Dobson inducted into Radio Hall of Fame, Protesters march
(Radio Ink) : A group called "Dump Dobson" marched for two hours Saturday night in front of the Renaissance Chicago Hotel to protest the Radio Hall of Fame induction ceremony, where Dr. James Dobson's Focus on the Family was named to the hall in the program category. The group, organized primarily by gay-rights organizations Truth Wins Out and Gay Liberation Network, began protesting FOTF's nomination back in July, calling Dobson an "anti-gay bigot" and "an ideologue who has built his radio empire on anti-gay hatred and discrimination." When Dobson's show was named among the inductees, the group vowed to protest the ceremony if the induction was not rescinded. "If you advocate the taking away of rights for a whole group of people, you may be a Christian, you may be any number of other things, but one thing you certainly are is you are a hater, and you are a bigot," Gay Liberation Network's Andy Thayer told ABC-7/Chicago Saturday night. "James Dobson is a bigot." Radio Hall of Fame Chairman Bruce DuMont told Radio Ink that there were about 250 demonstrators outside the hotel, and there was no disturbance inside or during the event. He said, "They were chanting, they carried signs, they were orderly, and they were exercising their right of free expression, which is wonderful."
Chicago Radio Spotlight interview: Mancow
(Chicago Radio Spotlight) Last weekend I spoke with the new midday host at WLS Radio; Mancow. We talked about his new show, his inability to get along with others, and much more. Coming this weekend: Former WBBM, WLUP, WCKG, WSCR, WXRT, and ESPN Radio veteran Jeff Schwartz.
Tuesday, November 11, 2008
Did you see this? Business Week Magazine named Mt. Prospect the best place in America to raise kids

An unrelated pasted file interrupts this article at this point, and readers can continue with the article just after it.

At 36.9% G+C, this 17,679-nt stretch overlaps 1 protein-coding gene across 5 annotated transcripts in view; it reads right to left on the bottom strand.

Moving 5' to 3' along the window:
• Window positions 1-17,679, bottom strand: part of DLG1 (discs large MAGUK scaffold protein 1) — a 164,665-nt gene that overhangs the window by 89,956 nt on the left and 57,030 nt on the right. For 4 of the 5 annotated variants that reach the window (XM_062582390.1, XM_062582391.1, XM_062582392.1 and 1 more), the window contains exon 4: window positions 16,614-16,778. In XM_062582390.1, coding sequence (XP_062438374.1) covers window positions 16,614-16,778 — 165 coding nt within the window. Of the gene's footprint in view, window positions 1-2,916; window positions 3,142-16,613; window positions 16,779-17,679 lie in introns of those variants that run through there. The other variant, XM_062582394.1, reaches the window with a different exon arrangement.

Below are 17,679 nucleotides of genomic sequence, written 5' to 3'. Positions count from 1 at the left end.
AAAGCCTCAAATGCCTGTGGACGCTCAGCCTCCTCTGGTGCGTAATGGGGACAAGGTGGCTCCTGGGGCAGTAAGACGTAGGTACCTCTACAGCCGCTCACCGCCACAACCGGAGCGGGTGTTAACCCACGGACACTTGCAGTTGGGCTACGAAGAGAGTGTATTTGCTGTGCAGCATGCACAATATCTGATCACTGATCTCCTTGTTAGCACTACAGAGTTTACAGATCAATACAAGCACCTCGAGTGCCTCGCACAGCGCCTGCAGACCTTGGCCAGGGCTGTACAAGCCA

Here is the actual article in Business Week.
This video is from the Business Week website.
Forgive me. Just proud of my hometown.
Here is the actual article in Business Week.
This video is from the Business Week website.
Forgive me. Just proud of my hometown.
Suburban Man: Self Sufficiency
By Rick Kaempfer
Despite the semi-skewed childhood my boys are experiencing because I’m at home raising them instead of my wife (for instance, my six-year-old Sean once asked me if I want to be a mom when I grow up so I can get a job), these kids are turning out remarkably well.
All three of them are good people with good hearts. All three of them have a good sense of humor. And most importantly, all three of them are learning the value of becoming self-sufficient.
That’s been my greatest gift to them, and of course, I’m not giving it to them intentionally. They know that they can’t totally count on me to take care of everything for them, because I’ve blown it so many times.
Since my youngest son Sean is the one I’ve been most instrumental in raising (he was a baby when I got this gig full-time), he is the most self-sufficient. I honestly think that if I were to have a heart attack, he would calmly call 9-1-1 before heading to the school bus stop at the appropriate time.
This is a boy that makes breakfast for his older brothers. I didn’t teach him to do that. He just noticed that I move too slowly in the morning, and filled the void. He has also been getting himself dressed for more than three years. Granted, there are days when we show up somewhere before I notice he’s wearing shoes that are three sizes too big (it only happened once, OK?), and his socks almost never match (which horrifies my mother), but for the most part, I couldn’t get everything done in the morning without Sean.
Some of the other parents in the neighborhood have even noticed how well he seems to manage his own affairs. At soccer practice last week after Sean took charge and organized his teammates, one of the other moms asked me my secret.
“Oh that’s easy,” I answer. “Bad parenting.”
My second son Johnny is now 10 years old. He was in kindergarten when I took over the gig, so he is still a little needier than his little brother. For instance, he still has moments when he forgets that I’m the one at home with him every day instead of his mom. This happens every Halloween when he tells me his idea for a costume.
“I’m going as a knight this year,” he told me the other day.
“How are you going to do that?” I asked.
“I just need a metal chest plate, a metal helmet, a jousting spear, and a mace.”
“Where are we going to buy that?” I asked.